The Pennsylvania Health Secretary, Dr. Rachel Levine, signed an expanded mask-wearing order last week, saying that everyone must wear a mask when they leave their home. This applies to kids age two and older and it also applies to children in a school setting.
Dr. Katherine Shedlock, a pediatrician at Penn State Children’s Hospital, says you should look for ways to normalize mask wearing around kids and even practice it around the house.
She recommends that you even put a mask on a child’s favorite stuffed animal.
“It helps them to see the mask in a familiar environment, but it also helps them to learn how to use the mask during pretend play,” Shedlock said. “Pretend play really makes the younger kids more comfortable with a lot of things.”
Dr. Shedlock says that if you let kids pick their own mask they will respond to having more control over the situation. Allow them to choose a mask with their favorite character, sports team or even color.
You also should make sure the mask fits properly so they’re less likely to fidget with it, Dr. Shedlock said. The mask should be secure over the nose, fit under the chin and not have any large gaps on the sides.
Dr. Shelock says positive reinforcement for good mask wearing, or even small rewards, can go a long way. And if a child resists wearing a mask, assure them that you understand.
“Validating their feelings is really important, letting them know, ‘I understand that it makes you upset and makes you angry…I don’t like the situation either, but we’re going to get through this. This is not forever, it’s just right now. And so hopefully soon, we won’t have to wear these anymore, but to get to that point we all have to do our part and wear a mask,” Shedlock said.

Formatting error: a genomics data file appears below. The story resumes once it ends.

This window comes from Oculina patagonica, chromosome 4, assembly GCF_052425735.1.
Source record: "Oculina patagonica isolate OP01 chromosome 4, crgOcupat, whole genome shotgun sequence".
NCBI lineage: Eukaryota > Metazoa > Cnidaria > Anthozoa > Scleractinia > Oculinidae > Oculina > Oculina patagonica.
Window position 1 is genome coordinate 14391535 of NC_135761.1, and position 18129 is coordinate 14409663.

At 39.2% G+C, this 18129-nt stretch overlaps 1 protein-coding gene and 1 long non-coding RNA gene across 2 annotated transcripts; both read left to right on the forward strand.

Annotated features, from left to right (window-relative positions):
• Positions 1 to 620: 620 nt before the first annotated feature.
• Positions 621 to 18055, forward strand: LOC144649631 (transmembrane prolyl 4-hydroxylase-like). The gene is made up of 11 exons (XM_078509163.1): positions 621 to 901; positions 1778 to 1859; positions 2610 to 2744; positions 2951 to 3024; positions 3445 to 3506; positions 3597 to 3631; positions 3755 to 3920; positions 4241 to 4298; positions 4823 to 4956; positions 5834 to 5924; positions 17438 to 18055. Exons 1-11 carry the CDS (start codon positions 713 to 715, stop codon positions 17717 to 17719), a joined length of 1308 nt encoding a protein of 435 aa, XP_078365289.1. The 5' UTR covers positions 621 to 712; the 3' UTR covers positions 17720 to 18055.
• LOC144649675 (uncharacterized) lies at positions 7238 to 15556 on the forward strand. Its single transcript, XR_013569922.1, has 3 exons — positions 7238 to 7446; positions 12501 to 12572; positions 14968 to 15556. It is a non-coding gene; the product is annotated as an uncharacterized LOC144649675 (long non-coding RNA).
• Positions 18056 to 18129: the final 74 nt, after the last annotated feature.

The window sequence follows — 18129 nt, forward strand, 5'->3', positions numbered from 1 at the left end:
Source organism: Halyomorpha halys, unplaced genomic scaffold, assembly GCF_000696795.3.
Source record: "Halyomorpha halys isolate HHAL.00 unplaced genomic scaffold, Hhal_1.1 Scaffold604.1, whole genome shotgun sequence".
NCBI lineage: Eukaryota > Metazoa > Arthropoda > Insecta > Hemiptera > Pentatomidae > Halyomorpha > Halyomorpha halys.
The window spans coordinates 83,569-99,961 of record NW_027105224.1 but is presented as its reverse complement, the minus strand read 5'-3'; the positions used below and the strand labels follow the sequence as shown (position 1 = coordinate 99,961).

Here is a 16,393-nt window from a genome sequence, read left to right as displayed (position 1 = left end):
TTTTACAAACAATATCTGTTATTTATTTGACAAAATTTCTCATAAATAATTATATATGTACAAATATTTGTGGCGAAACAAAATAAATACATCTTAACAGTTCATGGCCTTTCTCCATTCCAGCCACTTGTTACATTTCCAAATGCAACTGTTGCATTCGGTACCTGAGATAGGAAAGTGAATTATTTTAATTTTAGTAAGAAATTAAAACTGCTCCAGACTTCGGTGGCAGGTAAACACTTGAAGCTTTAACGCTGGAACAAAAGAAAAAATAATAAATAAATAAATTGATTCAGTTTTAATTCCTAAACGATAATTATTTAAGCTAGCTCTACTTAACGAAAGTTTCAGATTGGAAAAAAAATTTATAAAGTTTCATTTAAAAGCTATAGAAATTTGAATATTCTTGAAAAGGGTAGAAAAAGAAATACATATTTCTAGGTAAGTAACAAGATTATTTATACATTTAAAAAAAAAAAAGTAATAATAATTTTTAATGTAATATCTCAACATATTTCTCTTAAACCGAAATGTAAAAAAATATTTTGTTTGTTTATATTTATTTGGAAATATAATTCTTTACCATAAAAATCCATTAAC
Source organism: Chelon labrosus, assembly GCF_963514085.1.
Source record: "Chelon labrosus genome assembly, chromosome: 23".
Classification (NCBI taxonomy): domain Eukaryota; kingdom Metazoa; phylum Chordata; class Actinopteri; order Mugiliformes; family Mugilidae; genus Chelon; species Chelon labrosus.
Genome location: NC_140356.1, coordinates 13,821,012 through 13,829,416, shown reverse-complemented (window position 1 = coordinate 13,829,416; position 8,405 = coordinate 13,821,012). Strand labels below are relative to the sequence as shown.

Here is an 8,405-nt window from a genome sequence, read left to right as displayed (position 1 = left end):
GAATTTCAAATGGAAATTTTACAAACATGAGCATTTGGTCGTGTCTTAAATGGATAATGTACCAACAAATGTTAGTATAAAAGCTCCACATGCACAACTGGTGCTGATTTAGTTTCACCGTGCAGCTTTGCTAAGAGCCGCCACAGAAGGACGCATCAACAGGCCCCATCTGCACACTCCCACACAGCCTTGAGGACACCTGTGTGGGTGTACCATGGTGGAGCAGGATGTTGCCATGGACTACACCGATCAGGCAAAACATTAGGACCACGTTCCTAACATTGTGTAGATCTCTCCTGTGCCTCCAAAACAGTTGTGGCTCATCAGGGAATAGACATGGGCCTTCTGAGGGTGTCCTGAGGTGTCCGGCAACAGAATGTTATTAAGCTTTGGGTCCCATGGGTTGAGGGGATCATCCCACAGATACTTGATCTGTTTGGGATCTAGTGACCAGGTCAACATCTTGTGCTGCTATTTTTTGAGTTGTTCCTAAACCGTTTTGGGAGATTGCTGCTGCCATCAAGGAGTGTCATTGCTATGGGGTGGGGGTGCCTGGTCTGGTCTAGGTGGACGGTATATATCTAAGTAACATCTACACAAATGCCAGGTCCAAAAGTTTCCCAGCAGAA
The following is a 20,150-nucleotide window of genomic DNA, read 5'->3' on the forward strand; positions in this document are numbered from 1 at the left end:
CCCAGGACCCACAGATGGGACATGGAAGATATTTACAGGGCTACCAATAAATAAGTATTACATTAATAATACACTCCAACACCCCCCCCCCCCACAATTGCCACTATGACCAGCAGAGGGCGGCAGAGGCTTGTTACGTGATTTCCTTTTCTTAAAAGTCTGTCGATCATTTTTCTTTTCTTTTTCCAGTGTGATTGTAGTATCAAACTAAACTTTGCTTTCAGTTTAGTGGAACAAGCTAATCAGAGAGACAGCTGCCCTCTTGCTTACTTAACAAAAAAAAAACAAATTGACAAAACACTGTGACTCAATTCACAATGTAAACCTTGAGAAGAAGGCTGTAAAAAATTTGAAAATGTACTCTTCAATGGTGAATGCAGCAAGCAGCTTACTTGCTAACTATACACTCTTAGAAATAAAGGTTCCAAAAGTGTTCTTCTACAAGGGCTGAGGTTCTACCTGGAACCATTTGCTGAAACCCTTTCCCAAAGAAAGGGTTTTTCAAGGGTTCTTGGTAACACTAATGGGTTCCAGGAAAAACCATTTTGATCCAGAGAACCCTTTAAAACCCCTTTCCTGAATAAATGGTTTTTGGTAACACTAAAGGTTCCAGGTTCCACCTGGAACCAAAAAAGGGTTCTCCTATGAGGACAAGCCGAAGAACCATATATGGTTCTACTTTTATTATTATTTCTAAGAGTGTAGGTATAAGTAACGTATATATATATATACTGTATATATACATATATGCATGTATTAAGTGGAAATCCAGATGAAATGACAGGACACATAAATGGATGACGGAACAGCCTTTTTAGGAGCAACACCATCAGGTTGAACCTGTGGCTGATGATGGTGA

Dr. Shedlock says you should explain to kids why they are wearing a mask, using simple terms. For example, she suggests simply telling kids that wearing a mask can prevent the spread of germs and help to keep everyone healthy.
You should also model good mask behavior for your kids. If you wear your mask properly over your nose and mouth, your kids are more likely to emulate that behavior, she said.
Pennsylvania’s mask-wearing order applies to all schools, including public and parochial, from daycares to high schools. The Department of Education released several circumstances for when in-school children can remove their mask including eating or drinking when spaced six feet apart, seated at desks or assigned workspaces at least six feet apart or engaged in any activity at least six feet apart.
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